There were a few places who swung towards Barrett. Dane County swung 1.7% to Barrett for a 15% springback to '08, and Milwaukee County swung 3.1% to Barrett for a springback of about 24%. Note some other main counties that swung toward Barrett yesterday,

Major swings to Barrett, 2012 vs. 2010
Rock County- Barrett +6.9% to Barrett +12.3% (+5.4%), 24% springback.
Racine County- Walker +13.1% to Walker +6.2% (+5.9%), 29% springback.
Kenosha County- Walker +3.7% to Barrett +1.2% (+4.9%), 21% springback.
Douglas, Bayfield and Ashland Co's Combined- Barrett 18.1% to Barrett +25.8% (+7.7%) 40% springback.

Note that Rock, Racine and Kenosha are all blue collar counties with an industrial heritage. You don't think Walker's union-bashing played a role in them moving to Barrett (and putting Lehman in the Senate over Wangaard)? Paul Ryan should take notice of that, too, since all 3 counties are in the heart of his district. And Douglas, Bayfield and Ashland are in the area where the Mining Bill was written for. Guess it tells you Walker didn't exactly have the support of the locals with that one, did it?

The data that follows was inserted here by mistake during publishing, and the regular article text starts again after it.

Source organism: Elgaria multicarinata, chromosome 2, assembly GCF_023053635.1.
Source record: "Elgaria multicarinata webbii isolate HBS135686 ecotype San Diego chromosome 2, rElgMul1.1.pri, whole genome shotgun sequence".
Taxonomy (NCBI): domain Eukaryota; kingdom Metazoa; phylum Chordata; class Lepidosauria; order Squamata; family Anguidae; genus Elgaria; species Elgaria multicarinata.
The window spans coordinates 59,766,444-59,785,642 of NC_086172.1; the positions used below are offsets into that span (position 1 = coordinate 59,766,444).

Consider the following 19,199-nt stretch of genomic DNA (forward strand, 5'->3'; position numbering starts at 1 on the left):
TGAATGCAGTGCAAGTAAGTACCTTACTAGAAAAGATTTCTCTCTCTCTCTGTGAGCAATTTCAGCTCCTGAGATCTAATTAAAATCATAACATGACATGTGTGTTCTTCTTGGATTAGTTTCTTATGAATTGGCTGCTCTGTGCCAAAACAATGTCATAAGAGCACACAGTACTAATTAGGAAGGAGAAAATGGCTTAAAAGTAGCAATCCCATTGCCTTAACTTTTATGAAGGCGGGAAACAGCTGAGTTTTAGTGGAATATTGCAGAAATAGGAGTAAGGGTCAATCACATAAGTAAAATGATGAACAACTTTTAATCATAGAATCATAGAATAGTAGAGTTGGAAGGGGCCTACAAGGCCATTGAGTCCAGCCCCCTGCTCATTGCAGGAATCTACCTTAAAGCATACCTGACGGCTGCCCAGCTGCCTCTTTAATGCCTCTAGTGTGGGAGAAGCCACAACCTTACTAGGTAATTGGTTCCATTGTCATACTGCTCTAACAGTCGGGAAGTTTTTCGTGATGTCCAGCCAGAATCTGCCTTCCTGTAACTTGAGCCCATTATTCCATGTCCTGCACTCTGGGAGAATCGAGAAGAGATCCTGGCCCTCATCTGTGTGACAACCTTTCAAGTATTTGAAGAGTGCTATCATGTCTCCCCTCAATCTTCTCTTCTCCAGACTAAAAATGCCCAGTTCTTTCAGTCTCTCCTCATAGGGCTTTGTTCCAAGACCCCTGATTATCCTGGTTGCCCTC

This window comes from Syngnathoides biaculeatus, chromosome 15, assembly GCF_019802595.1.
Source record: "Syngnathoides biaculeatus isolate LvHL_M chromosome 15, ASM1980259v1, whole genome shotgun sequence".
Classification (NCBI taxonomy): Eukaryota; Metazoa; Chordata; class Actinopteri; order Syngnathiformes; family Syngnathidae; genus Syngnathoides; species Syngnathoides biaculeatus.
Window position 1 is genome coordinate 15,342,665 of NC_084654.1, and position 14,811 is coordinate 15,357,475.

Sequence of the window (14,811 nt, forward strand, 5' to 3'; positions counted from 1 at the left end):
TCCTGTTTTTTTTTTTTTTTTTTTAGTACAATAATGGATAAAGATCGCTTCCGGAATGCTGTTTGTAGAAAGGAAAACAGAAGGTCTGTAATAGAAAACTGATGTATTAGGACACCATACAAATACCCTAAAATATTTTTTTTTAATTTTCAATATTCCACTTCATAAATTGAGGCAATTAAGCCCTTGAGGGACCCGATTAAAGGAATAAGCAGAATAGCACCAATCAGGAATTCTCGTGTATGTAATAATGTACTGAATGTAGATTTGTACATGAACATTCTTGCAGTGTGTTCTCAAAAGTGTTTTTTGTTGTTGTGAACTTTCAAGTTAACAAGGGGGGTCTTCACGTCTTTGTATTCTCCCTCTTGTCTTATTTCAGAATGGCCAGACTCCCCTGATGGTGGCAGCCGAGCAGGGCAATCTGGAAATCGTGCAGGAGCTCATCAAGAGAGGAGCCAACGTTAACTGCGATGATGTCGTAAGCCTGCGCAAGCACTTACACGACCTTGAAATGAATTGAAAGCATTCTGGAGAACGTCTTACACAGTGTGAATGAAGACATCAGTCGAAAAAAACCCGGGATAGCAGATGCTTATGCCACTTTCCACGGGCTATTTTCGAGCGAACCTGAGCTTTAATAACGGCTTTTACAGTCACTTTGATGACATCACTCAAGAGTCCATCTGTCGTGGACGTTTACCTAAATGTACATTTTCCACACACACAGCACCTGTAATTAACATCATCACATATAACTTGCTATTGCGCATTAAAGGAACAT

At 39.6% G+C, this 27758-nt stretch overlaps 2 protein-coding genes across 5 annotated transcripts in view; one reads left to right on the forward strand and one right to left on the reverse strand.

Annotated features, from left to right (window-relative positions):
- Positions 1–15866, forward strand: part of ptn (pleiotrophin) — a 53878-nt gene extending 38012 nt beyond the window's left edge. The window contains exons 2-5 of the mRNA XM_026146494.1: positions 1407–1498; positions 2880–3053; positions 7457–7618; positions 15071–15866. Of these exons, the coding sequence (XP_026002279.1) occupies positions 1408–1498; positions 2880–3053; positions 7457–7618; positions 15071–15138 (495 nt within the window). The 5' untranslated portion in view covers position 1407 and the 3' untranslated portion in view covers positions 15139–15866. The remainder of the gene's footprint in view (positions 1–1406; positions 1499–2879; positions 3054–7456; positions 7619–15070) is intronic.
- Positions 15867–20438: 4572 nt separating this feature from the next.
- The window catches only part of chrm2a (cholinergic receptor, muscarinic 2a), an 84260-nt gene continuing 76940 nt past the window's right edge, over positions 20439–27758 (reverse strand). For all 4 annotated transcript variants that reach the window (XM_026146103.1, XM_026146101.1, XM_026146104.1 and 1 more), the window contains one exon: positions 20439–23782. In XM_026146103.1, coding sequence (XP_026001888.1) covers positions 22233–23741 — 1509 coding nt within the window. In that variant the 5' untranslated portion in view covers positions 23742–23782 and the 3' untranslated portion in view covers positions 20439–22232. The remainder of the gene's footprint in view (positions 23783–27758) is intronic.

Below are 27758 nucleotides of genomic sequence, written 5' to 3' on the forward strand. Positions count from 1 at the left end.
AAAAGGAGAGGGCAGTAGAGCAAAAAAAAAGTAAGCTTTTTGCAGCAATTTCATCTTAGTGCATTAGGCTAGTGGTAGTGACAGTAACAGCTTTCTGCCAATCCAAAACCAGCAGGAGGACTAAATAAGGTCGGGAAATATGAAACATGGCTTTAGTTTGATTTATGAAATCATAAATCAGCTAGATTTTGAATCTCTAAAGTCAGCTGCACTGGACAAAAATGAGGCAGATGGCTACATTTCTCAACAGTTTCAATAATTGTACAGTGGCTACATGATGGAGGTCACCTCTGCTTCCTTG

And that does seem to be a pattern. The more you were directly affected by Act 10 and other Walker policies, the more you didn't like the guy. Meanwhile out in the sticks, the damage of Fitzwalkerstan hasn't been easy to see, except for the mill closings around Wausau - I don't know what the hell those people are thinking by standing with Walker, other than showing resentment of people whose lives haven't taken the hits.

The pro-Walker media propaganda and the lack of firsthand experience of Walker's damage probably helped lead to these answers from the New York Times exit poll.

When are recall elections appropriate?
For any reason 27%
Onlt for official misconduct 60%
Never 10%

And since Walker hadn't been charged by John Doe yet, it seems a vast majority of voters were casting ballots in an election that they felt shouldn't happen. If only 3.5% of voters changed their vote from Barrett to Walker on the basis of it being a recall vs. general election, that's the difference in the election right there. I'm thinking that's probably the case.